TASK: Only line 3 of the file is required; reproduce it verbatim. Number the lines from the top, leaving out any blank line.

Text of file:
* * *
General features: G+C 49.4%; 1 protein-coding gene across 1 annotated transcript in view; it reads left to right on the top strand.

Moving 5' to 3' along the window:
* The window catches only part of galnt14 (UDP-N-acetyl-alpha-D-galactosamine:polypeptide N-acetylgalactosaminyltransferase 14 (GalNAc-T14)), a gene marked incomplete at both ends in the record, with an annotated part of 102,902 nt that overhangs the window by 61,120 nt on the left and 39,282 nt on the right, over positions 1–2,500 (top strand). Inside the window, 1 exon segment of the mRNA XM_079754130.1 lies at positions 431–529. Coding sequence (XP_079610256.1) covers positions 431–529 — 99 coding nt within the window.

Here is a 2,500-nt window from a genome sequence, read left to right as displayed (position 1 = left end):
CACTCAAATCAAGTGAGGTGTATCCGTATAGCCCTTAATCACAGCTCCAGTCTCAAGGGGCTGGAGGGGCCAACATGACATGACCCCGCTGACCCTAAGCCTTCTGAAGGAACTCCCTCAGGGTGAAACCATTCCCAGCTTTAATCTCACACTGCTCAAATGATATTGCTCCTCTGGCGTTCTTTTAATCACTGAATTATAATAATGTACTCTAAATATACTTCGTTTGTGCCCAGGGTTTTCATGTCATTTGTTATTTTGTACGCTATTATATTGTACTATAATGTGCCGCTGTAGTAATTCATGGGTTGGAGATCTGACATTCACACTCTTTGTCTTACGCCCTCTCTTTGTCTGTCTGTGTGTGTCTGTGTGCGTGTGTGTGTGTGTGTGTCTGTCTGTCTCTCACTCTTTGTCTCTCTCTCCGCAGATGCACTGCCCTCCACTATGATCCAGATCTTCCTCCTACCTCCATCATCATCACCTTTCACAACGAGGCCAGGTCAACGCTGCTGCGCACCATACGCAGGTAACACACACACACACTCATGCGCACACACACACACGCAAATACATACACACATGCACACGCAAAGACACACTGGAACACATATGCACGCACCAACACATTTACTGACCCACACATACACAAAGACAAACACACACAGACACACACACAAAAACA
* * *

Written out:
* The window catches only part of galnt14 (UDP-N-acetyl-alpha-D-galactosamine:polypeptide N-acetylgalactosaminyltransferase 14 (GalNAc-T14)), a gene marked incomplete at both ends in the record, with an annotated part of 102,902 nt that overhangs the window by 61,120 nt on the left and 39,282 nt on the right, over positions 1–2,500 (top strand). Inside the window, 1 exon segment of the mRNA XM_079754130.1 lies at positions 431–529. Coding sequence (XP_079610256.1) covers positions 431–529 — 99 coding nt within the window.